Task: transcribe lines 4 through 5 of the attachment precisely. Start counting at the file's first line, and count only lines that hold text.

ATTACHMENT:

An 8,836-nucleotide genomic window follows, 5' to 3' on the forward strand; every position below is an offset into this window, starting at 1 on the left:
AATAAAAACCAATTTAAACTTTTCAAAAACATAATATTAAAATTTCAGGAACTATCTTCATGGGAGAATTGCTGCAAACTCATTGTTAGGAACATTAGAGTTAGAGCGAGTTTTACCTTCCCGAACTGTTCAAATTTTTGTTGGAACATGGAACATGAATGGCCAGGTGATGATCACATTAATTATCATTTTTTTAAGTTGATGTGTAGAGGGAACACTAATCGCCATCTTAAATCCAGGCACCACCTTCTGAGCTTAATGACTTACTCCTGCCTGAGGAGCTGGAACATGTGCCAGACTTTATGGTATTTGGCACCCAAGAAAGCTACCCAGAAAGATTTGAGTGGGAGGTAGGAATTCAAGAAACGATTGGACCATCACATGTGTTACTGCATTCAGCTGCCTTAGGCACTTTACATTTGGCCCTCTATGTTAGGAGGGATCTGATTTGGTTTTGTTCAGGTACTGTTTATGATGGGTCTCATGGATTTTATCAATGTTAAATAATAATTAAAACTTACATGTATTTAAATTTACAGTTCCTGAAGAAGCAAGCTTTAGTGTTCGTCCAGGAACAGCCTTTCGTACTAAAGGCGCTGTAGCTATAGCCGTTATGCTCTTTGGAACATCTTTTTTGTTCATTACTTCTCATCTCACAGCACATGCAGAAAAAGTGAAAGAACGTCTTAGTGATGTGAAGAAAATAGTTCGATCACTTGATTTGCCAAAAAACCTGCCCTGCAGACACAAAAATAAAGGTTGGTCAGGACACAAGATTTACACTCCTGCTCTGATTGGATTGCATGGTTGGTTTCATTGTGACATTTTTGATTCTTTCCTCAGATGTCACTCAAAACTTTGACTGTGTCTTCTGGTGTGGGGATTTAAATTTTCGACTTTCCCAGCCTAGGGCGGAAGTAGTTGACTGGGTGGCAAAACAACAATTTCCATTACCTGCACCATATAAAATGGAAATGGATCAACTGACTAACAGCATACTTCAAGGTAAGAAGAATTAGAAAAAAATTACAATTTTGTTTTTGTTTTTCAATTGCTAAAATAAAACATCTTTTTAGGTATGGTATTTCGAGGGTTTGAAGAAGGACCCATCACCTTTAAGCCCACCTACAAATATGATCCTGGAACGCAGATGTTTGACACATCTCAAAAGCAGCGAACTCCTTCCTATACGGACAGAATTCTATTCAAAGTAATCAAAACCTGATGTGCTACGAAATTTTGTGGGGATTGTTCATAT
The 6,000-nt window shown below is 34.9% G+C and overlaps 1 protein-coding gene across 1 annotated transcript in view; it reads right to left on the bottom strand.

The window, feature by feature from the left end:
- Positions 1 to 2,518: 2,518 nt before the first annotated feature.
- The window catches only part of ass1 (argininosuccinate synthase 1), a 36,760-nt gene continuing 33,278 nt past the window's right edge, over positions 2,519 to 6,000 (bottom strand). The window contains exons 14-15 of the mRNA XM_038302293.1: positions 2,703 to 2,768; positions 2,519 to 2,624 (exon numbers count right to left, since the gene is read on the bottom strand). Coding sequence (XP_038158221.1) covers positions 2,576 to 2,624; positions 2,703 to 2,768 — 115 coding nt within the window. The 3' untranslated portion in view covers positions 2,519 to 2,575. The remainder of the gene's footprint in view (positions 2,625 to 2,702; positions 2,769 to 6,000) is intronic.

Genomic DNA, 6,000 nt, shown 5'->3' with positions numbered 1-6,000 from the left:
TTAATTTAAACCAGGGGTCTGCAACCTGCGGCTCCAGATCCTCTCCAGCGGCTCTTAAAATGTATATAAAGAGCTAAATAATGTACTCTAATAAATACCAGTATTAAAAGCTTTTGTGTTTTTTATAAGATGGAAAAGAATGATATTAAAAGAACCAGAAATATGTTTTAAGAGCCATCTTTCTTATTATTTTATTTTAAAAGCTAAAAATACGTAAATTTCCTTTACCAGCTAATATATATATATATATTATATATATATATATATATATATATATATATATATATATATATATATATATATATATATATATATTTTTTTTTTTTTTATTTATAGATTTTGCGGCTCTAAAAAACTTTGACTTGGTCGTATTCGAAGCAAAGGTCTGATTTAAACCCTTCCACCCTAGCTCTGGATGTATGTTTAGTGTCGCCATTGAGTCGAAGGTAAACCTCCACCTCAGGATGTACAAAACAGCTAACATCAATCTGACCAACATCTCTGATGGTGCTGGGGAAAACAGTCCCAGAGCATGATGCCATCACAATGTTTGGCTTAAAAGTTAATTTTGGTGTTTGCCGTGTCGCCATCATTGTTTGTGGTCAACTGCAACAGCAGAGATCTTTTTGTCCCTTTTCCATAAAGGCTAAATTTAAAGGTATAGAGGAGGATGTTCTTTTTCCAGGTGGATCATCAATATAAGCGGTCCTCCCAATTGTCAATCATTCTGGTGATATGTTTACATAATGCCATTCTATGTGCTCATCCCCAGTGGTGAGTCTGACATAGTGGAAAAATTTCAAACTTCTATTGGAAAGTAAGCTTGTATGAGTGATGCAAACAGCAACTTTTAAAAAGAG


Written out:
The window, feature by feature from the left end:
- Positions 1 to 2,518: 2,518 nt before the first annotated feature.